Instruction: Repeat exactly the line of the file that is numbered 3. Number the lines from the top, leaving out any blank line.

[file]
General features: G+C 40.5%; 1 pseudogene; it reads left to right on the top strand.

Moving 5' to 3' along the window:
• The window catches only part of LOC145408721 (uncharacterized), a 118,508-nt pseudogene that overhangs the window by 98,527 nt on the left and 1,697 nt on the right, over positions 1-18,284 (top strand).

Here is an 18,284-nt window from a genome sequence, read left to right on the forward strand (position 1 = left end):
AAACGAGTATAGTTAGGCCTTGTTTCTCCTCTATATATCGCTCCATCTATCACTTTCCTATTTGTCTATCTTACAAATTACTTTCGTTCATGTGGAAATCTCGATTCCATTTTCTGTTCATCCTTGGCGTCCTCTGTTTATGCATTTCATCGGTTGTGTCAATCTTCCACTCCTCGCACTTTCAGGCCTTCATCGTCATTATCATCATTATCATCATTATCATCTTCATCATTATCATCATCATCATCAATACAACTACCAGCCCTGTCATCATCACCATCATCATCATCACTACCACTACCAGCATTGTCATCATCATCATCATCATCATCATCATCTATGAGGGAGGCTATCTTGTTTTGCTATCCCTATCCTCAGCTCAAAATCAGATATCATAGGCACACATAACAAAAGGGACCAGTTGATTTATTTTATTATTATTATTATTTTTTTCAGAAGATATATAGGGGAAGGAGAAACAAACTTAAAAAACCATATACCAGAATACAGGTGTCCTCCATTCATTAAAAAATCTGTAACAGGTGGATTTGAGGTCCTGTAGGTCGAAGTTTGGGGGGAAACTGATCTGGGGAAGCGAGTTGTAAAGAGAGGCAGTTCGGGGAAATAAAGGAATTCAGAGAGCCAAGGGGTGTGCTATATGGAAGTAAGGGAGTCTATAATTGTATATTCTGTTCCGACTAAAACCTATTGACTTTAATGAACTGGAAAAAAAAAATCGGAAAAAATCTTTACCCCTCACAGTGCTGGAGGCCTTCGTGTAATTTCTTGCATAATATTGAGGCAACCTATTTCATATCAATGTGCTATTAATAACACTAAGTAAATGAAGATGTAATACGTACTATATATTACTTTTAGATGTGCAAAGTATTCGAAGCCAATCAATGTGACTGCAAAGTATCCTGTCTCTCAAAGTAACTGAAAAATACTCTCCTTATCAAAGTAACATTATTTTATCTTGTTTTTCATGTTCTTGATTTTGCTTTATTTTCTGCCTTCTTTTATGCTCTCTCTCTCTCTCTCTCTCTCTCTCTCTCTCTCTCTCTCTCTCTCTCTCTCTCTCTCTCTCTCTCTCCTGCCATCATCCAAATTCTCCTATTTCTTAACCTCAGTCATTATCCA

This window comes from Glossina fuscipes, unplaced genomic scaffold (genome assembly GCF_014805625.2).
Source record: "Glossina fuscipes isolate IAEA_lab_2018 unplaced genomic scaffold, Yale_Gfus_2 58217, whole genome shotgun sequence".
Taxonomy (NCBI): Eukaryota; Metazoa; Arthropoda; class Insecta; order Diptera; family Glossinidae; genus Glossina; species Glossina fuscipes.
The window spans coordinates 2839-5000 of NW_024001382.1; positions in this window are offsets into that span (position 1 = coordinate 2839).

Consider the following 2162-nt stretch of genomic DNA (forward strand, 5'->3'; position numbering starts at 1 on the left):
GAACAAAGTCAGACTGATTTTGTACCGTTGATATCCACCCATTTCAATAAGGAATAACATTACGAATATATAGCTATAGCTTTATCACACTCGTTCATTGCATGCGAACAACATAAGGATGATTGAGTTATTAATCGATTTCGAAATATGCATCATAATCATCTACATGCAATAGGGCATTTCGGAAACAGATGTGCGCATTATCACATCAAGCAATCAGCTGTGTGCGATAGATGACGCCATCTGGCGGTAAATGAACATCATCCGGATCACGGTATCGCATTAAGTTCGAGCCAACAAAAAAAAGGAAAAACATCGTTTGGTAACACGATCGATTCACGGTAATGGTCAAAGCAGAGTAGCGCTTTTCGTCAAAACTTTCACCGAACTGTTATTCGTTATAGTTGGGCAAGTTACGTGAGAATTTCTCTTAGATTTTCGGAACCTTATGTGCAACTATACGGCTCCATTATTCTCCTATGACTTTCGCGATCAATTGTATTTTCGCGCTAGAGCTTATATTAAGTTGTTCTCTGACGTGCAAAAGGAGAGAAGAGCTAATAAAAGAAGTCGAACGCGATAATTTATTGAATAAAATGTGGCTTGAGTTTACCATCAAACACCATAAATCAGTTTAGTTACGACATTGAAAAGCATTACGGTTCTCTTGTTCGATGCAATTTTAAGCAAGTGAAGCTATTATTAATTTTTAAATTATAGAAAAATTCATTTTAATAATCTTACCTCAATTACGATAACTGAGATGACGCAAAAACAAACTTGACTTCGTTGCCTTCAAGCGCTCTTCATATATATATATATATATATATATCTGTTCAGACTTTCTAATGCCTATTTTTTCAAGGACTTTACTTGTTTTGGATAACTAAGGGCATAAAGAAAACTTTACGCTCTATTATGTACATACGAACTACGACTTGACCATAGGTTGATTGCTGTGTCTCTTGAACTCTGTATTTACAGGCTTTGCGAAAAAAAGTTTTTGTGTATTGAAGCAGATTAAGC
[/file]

• The window catches only part of LOC145408721 (uncharacterized), a 118,508-nt pseudogene that overhangs the window by 98,527 nt on the left and 1,697 nt on the right, over positions 1-18,284 (top strand).